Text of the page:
T-types thrive on thrills
When you stop to think about it, humans do strange stuff. We go to scary movies -- even pay for the privilege. We go to amusement parks to ride machines that turn us upside down and inside out. bungee jumping from a balloonAnd why does the list of nutty sports -- bungee-jumping, sky diving, auto and bike racing, extreme skiing, hot-air ballooning -- seem to grow longer every year?

Simply: Why do we do the things we do?

Thrills are the unique province of psychologist Frank Farley, who made his professional and popular name on the topics of the thrill-seeking personality, and coining a memorable name for it -- the type T. Simply put, T-types are on the lookout for thrills, while t-types are eager to avoid them.

Don't try this at home. John Kockelman (stunt engineer) bungee jumps from a hot-air balloon. Chris Conkright, photographer. Courtesy of Bungee Adventures.

The Why Files writer David Tenenbaum spoke with Farley, a professor at Temple University, in the company of his white Pyrenees, a friendly, risk-averse pooch mis-named Big T.

Q. What is the type-T analysis, and what does it tell us about human nature?
A. It's a way of studying a person's risk-taking behavior. It indicates how comfortable someone is at living on the edge, at taking chances. Now, these risks can be physical, or mental, or both. But what I call a big T likes risk, likes thrills, whereas a small t does not. It's a continuum -- from risk-taking to risk-avoidance -- it's not as if you're suddenly a big T because you do one risky thing. But if your hallmark as a person is liking to take risks, liking novelty, then you're a big T. If you're attracted to certainty and routine, you're a small t.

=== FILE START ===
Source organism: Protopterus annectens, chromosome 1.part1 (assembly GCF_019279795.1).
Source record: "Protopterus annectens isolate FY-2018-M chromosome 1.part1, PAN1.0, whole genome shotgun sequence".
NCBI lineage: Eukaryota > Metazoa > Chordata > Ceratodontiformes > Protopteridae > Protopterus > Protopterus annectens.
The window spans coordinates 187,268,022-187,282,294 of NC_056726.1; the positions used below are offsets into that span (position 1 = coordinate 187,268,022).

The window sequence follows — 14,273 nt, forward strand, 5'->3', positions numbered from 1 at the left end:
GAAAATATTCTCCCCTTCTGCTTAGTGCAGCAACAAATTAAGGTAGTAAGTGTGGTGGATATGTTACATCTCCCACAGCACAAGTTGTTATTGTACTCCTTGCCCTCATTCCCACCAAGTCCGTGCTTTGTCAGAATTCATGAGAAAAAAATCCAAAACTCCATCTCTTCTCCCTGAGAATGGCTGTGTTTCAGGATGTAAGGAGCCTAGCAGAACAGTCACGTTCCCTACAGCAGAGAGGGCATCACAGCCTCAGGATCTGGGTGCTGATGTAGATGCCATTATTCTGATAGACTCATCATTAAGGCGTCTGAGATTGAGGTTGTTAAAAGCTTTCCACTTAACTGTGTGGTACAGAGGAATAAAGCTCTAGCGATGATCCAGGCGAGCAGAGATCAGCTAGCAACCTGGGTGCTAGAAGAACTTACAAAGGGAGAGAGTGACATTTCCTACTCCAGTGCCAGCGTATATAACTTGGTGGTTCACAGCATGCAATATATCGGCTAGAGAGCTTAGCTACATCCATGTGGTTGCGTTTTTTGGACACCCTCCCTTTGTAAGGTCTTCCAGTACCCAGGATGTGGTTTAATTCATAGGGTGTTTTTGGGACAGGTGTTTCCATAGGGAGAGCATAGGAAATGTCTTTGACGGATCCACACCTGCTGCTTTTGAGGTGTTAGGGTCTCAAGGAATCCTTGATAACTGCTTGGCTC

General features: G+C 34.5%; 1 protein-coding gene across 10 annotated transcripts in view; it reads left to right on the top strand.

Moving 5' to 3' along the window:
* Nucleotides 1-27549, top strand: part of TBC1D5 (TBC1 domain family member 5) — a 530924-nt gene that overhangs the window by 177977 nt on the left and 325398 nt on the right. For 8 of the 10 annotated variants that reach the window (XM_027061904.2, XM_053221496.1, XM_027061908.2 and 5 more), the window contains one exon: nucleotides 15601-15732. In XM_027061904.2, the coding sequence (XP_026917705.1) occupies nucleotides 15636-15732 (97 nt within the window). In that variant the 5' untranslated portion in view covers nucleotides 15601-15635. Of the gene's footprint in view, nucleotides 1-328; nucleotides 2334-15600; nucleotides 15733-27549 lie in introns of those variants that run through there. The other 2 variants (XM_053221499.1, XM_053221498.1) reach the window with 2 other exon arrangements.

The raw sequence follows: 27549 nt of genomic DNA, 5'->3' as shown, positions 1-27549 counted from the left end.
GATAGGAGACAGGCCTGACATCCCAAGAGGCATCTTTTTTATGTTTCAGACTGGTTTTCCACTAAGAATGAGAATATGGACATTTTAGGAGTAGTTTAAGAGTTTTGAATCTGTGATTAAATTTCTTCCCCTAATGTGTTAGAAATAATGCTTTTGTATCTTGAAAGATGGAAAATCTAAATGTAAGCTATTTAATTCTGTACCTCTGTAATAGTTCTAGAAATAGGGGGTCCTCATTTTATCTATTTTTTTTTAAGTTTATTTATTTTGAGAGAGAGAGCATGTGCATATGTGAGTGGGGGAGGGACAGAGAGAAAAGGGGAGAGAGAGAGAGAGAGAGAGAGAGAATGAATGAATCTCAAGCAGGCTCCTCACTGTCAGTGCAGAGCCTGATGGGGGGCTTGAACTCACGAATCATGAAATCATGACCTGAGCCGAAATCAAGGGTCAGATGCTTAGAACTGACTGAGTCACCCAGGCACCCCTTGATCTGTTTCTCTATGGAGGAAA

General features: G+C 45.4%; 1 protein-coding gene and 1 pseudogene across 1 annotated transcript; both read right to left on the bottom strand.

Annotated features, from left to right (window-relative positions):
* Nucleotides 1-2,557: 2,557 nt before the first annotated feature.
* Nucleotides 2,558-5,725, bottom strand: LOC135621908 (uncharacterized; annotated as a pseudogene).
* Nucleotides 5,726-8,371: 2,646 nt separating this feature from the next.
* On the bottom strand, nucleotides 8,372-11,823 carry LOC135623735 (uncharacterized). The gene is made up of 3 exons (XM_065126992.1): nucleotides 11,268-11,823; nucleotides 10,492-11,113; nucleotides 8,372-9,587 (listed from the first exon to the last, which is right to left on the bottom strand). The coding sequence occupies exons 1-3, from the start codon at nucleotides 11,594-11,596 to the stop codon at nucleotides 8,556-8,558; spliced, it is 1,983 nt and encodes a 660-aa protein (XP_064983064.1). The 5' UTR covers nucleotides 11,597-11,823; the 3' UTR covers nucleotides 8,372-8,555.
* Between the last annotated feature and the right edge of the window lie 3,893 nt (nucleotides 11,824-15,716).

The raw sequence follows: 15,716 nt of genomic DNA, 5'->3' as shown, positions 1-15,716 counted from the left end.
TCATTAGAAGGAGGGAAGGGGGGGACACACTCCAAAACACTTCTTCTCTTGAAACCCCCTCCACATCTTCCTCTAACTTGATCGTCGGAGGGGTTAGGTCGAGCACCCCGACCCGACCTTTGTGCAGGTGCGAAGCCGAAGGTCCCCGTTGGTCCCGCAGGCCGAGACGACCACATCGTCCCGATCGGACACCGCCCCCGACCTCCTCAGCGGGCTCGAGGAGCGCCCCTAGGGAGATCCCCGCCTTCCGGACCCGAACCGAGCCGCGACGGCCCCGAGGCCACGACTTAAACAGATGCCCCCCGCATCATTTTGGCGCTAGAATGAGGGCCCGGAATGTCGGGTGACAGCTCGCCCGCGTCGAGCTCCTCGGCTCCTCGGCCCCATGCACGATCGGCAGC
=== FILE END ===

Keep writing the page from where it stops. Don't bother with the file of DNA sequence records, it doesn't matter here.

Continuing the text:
Q. What is the motivation for seeking thrills?
A. Much of it is simply for the thrill of it, it's not always for some good purpose. Big T's may need a higher level of physiological arousal than others, and they need to take risks to get that arousal. At this time, we don't know the physiological basis for risk-taking. There are a lot of theories, but I'd rather reserve judgment.
Q. Are bungee jumpers and sky divers the archetypal T-types?
A. Yes, but I want to stress that risk-taking can be mental as well as physical. I think Albert Einstein was thrilled by his mental life. What kept him going was the thrill of uncertainty. The same thing goes for capitalists -- who thrive in the uncertainty of entrepreneurship. They're risk-takers.
Q. How important are T types?
A. I believe human progress demands type T behavior. If you look at Winston Churchill, Albert Einstein, Pablo Picasso or Margaret Mead, all crucially important in their fields -- these are not people who choked while standing on the edge.
Q. Does your analysis apply to larger groups as well, or only to individuals?
A. America is a type-T country, because it's populated by the children of immigrants, many of whom are almost by definition risk takers. The vitality and individual freedom here contrast to a small-t country like China, with its ancient, group-oriented, traditional culture. In America, the system of laws is conducive to individual action, the degree of freedom leaves a lot of room for individual to do what they want to do. But if you remember that Ts can be positive or negative, can be very creative, or very violent or destructive, I think that characterizes this country as well.

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